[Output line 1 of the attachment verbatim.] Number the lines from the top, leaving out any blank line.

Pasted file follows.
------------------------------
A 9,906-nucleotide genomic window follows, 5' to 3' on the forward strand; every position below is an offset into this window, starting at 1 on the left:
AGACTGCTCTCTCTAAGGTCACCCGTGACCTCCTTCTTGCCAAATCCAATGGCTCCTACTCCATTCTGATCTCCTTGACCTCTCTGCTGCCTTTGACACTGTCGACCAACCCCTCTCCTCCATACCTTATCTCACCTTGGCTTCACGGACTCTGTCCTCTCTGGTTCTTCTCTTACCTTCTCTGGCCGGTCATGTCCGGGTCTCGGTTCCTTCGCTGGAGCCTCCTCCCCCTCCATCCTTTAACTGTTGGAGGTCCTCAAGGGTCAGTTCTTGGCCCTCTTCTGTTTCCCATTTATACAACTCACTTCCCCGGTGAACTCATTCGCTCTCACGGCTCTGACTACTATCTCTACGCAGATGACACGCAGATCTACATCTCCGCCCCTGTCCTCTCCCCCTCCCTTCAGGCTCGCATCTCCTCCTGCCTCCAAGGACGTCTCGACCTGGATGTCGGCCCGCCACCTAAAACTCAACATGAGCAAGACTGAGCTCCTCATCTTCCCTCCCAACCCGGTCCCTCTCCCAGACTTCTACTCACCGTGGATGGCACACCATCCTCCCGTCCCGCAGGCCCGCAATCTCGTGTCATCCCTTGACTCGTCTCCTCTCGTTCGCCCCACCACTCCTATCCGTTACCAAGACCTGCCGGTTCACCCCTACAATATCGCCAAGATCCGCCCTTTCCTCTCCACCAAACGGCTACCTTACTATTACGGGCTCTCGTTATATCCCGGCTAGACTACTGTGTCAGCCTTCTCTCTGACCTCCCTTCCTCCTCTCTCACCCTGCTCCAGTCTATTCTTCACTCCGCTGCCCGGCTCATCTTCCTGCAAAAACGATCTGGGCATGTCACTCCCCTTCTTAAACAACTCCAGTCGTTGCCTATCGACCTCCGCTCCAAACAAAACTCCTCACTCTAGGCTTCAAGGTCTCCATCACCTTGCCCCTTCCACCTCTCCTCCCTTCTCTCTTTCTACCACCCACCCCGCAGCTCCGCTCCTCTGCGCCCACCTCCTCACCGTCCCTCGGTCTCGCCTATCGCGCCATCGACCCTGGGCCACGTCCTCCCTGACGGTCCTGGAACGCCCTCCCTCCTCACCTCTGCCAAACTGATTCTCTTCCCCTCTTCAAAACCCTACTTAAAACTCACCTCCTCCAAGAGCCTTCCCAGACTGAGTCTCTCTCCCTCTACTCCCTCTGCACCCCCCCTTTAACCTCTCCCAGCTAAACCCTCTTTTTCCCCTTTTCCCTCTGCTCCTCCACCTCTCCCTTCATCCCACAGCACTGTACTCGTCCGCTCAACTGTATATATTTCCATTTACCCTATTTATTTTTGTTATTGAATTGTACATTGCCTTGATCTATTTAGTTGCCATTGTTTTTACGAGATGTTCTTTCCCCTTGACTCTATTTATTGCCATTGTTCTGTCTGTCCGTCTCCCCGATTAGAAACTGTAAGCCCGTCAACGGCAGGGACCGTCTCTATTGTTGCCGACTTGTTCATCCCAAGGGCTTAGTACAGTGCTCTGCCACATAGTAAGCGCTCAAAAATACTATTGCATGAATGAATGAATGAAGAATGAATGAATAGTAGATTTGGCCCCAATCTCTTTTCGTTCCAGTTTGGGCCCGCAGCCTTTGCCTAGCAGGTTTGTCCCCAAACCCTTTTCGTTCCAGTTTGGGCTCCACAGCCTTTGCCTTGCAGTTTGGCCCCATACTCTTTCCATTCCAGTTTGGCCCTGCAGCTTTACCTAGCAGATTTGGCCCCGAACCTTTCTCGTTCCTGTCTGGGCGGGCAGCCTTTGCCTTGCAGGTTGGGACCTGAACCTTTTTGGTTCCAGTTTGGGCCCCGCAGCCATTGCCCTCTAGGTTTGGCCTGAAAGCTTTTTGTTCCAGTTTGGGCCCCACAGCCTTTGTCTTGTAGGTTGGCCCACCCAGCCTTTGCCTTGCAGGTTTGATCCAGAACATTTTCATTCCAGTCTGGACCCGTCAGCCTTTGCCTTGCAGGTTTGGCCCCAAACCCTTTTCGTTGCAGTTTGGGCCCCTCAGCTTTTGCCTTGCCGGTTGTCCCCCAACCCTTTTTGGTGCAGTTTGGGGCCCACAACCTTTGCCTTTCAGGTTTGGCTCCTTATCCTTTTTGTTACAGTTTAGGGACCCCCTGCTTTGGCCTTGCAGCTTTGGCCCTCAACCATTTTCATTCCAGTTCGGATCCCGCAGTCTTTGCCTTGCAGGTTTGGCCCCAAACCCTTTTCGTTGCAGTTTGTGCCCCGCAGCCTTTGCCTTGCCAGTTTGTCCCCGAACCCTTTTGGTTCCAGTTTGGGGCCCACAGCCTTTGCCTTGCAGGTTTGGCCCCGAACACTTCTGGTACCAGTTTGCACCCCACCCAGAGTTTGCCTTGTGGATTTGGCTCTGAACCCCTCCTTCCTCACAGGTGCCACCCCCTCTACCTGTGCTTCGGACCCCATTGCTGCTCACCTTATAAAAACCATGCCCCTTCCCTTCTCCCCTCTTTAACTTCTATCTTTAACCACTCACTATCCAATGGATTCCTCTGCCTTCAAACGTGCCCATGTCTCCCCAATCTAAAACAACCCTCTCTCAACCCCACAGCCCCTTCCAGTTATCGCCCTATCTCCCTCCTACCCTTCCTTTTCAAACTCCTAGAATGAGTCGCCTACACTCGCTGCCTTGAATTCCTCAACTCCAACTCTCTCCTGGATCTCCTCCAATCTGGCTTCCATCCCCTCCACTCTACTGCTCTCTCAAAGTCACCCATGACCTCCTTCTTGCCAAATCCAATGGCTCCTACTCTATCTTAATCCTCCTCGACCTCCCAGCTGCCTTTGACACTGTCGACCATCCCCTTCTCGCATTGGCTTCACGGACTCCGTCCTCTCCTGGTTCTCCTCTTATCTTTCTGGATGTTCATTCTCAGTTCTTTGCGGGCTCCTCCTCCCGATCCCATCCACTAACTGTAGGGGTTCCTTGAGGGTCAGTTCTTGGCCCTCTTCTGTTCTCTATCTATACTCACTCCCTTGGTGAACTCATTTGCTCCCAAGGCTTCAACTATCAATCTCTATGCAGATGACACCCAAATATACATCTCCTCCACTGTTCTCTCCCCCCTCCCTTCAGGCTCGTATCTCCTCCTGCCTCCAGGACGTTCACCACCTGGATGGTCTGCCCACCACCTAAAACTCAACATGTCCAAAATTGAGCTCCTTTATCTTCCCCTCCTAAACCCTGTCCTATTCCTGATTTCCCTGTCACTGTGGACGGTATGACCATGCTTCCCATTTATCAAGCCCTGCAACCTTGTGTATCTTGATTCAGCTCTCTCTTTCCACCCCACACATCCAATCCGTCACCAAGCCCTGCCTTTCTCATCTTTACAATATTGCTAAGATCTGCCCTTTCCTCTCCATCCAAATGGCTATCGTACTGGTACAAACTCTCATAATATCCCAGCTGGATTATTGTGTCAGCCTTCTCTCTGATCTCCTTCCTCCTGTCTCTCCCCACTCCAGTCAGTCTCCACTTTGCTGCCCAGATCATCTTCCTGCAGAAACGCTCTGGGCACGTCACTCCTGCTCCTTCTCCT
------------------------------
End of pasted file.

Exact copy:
A 9,906-nucleotide genomic window follows, 5' to 3' on the forward strand; every position below is an offset into this window, starting at 1 on the left: